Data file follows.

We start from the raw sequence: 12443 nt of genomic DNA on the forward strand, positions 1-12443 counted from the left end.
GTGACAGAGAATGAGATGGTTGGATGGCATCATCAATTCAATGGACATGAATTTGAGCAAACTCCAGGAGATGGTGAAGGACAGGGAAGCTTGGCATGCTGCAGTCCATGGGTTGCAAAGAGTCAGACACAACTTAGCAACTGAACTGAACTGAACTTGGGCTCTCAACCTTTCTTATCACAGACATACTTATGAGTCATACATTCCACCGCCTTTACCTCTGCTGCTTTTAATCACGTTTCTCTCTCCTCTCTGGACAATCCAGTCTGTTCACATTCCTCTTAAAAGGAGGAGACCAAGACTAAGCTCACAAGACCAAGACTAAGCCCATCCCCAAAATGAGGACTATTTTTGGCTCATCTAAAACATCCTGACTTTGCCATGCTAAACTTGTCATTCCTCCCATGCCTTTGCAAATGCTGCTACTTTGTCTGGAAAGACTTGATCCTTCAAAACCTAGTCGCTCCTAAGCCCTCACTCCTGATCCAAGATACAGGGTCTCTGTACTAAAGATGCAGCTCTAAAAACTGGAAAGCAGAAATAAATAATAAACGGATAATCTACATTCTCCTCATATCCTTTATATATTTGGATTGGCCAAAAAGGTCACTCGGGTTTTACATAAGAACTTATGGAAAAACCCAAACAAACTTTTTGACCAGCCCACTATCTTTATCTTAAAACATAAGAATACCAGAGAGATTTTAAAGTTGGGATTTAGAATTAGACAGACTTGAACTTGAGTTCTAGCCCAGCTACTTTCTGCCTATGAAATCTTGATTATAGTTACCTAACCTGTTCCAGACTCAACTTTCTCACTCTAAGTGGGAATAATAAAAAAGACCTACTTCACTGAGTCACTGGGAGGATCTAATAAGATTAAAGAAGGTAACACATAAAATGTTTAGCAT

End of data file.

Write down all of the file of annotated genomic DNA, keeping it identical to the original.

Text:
We start from the raw sequence: 12443 nt of genomic DNA on the forward strand, positions 1-12443 counted from the left end.
GTGACAGAGAATGAGATGGTTGGATGGCATCATCAATTCAATGGACATGAATTTGAGCAAACTCCAGGAGATGGTGAAGGACAGGGAAGCTTGGCATGCTGCAGTCCATGGGTTGCAAAGAGTCAGACACAACTTAGCAACTGAACTGAACTGAACTTGGGCTCTCAACCTTTCTTATCACAGACATACTTATGAGTCATACATTCCACCGCCTTTACCTCTGCTGCTTTTAATCACGTTTCTCTCTCCTCTCTGGACAATCCAGTCTGTTCACATTCCTCTTAAAAGGAGGAGACCAAGACTAAGCTCACAAGACCAAGACTAAGCCCATCCCCAAAATGAGGACTATTTTTGGCTCATCTAAAACATCCTGACTTTGCCATGCTAAACTTGTCATTCCTCCCATGCCTTTGCAAATGCTGCTACTTTGTCTGGAAAGACTTGATCCTTCAAAACCTAGTCGCTCCTAAGCCCTCACTCCTGATCCAAGATACAGGGTCTCTGTACTAAAGATGCAGCTCTAAAAACTGGAAAGCAGAAATAAATAATAAACGGATAATCTACATTCTCCTCATATCCTTTATATATTTGGATTGGCCAAAAAGGTCACTCGGGTTTTACATAAGAACTTATGGAAAAACCCAAACAAACTTTTTGACCAGCCCACTATCTTTATCTTAAAACATAAGAATACCAGAGAGATTTTAAAGTTGGGATTTAGAATTAGACAGACTTGAACTTGAGTTCTAGCCCAGCTACTTTCTGCCTATGAAATCTTGATTATAGTTACCTAACCTGTTCCAGACTCAACTTTCTCACTCTAAGTGGGAATAATAAAAAAGACCTACTTCACTGAGTCACTGGGAGGATCTAATAAGATTAAAGAAGGTAACACATAAAATGTTTAGCAT